Mitzie Hunter to seek Ontario Liberal leadership; vows to ‘reconnect, revitalize and reboot’ the party

Another former Ontario Liberal cabinet minister has announced plans to seek the party’s top job.

Mitzie Hunter, who served as education minister until the 2018 election that reduced the Liberals to third-party status, launched her leadership bid Wednesday night and said she hopes to rebuild the party’s fortunes.

“Our party must reconnect, revitalize and reboot our approach to making this province more affordable and to creating more opportunities for Ontarians,” Hunter said in a speech delivered in her east-Toronto riding.

“To do this we need a strong leader with an experienced background willing to make bold moves. That’s what we need and that’s why I’m running for leadership.”

Hunter criticized the many program cuts made by Premier Doug Ford’s government since his Progressive Conservatives swept to power last year.

Last year’s election, which handed Ford a majority mandate, saw the Liberals claim just seven seats in the legislature and fall one short of the threshold for official party status.

Hunter was one of the former Liberals to be re-elected, a fact she cited as part of her personal history of beating the odds.

Liberals should ‘knock on a million doors,’ Hunter says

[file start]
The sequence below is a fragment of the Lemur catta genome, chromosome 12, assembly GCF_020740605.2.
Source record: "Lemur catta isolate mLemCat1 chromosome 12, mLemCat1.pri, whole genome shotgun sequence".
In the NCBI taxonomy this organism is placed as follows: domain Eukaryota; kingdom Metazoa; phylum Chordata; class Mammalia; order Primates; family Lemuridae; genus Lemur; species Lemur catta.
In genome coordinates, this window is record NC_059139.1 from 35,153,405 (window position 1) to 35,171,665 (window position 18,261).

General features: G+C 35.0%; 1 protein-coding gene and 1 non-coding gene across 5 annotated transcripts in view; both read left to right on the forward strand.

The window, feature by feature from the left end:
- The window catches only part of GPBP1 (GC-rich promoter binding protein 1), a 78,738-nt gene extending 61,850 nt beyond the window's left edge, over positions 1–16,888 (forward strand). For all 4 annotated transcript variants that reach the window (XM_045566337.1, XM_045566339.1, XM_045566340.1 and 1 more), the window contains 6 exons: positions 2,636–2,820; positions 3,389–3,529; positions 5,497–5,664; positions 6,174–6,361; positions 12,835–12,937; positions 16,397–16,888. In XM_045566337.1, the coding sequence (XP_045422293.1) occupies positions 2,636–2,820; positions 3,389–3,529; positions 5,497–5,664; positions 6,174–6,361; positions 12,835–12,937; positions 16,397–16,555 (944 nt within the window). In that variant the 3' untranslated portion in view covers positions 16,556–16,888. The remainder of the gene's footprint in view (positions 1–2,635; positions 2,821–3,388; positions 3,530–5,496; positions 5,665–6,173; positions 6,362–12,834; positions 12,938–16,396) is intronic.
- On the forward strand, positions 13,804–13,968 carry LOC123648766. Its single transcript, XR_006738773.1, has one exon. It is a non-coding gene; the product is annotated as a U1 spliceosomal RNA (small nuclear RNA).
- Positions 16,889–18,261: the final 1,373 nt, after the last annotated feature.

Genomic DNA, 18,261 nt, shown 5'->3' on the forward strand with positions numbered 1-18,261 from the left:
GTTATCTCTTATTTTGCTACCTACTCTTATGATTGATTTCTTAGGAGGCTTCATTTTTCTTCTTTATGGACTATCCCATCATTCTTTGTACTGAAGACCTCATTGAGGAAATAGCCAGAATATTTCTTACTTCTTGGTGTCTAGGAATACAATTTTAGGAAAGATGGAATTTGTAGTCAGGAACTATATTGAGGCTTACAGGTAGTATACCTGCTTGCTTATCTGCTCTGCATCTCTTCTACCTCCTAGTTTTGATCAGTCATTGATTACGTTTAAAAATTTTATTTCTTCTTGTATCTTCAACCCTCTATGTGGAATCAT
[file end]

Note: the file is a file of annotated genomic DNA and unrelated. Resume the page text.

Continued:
As leader, Hunter said a key goal would be to knock on a million doors in the run-up to the 2022 election to ensure the Liberals are back in the political mix.

Under her leadership, Hunter said the party’s goals would include raising the high school education rate to 90 per cent, making it easier for workers to upgrade their skills or obtain new credentials, and extending the province’s health insurance program to cover mental health care for residents under 30.

“My vision is rooted in the everyday reality of Ontarians — that this province needs to become more affordable and we need to create more opportunities,” Hunter said in prepared remarks.

Hunter is the third former cabinet minister to run for the leadership.

Former child and youth services minister Michael Coteau and past economic development minister Steven Del Duca have already announced their bids.

Former policy adviser Alvin Tedjo has also declared his candidacy.

The party set out rules for the leadership contest in June, announcing it would maintain the status quo by running a delegated convention next year. Candidates will be required to pay $100,000, a quarter of which is being treated as a conditionally refundable deposit.

The leadership convention will take place on March 6 and 7 in Mississauga, Ont.

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